It was chilly this morning so had to add a windbreaker and I wished for heated gloves as my hands were freezing. Under these conditions the athletes stripped down, put on wet suits (for extra floatation mainly) and waded into the lake. In waves they headed out on the 3.8 swim and while standing in line with the wind coming down the lake from the north I wonder what they were thinking?

For some, like the oldest registered athlete 79-year-old Dick Ensselen, (Dick has competed in every edition of IRONMAN Canada except the first year the event was held in 1983) he was probably relaxed and feeling peaceful.

Others who have travelled here from all over the globe, probably not so much. Definitely excitement, and nervous about the strain they were about to physically endure by the end of the event.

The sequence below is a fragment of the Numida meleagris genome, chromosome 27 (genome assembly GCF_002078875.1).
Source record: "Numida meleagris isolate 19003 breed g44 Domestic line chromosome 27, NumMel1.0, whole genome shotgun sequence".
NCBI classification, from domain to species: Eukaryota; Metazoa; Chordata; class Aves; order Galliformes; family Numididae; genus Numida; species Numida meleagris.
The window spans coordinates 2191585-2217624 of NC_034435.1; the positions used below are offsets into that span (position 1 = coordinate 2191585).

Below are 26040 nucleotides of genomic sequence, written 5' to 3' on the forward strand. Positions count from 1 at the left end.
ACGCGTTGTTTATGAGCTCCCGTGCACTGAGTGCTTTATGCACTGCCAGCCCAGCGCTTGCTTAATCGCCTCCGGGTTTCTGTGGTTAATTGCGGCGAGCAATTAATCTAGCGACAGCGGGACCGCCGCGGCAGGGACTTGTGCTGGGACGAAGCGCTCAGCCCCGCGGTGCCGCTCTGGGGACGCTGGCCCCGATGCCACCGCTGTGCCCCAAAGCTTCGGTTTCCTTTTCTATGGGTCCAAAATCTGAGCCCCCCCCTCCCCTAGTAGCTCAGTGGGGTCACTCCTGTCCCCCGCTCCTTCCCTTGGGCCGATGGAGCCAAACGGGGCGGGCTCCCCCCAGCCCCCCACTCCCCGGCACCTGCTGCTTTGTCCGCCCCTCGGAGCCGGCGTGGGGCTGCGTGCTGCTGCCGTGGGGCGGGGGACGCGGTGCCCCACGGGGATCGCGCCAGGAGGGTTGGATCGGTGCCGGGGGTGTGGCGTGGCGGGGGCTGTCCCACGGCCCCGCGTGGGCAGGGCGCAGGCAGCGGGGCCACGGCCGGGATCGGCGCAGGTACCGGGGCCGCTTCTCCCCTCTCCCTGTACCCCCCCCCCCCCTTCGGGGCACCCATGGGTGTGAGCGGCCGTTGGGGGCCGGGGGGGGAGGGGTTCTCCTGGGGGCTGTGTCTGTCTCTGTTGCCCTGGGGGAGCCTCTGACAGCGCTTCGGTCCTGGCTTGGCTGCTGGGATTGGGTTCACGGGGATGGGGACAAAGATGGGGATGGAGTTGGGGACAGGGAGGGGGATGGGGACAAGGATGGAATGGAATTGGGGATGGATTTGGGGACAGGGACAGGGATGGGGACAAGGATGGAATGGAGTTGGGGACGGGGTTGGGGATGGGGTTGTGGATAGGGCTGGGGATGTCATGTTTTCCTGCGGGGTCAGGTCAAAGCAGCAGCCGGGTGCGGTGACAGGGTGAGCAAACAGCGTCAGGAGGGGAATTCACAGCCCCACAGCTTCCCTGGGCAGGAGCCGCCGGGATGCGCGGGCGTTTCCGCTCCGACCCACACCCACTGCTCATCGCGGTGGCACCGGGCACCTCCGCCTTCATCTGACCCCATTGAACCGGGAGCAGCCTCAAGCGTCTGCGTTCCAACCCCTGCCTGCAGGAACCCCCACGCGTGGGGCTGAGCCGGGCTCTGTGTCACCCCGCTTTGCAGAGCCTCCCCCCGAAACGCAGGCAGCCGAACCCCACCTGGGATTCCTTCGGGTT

That pain will dissolve into huge smiles, their aching sweaty body nearly forgotten with the relief and joy as they finally cross the finish line.

Most or many will sign up tomorrow on the first possible day to register so they can do it again next year as the race fills up – and they will cheerfully pay the full race registration fee for next year, over $2000.00.

They know a lot can happen before then but they are focused on planning to try and making sure they have that opportunity!


Not an Ironman or Woman? Me neither but I suspect you would have an answer for me if I said –

What would you do if you knew you would not fail?”

I have done 10 kilometre races and never knew I would be able to when I started running.

I trained with a buddy for a year and half and finally could swim over a kilometre at a go and when I started I never knew I could.

Neither of those things can I do right now but I am glad I said “Yes” and did train and do those things in my life.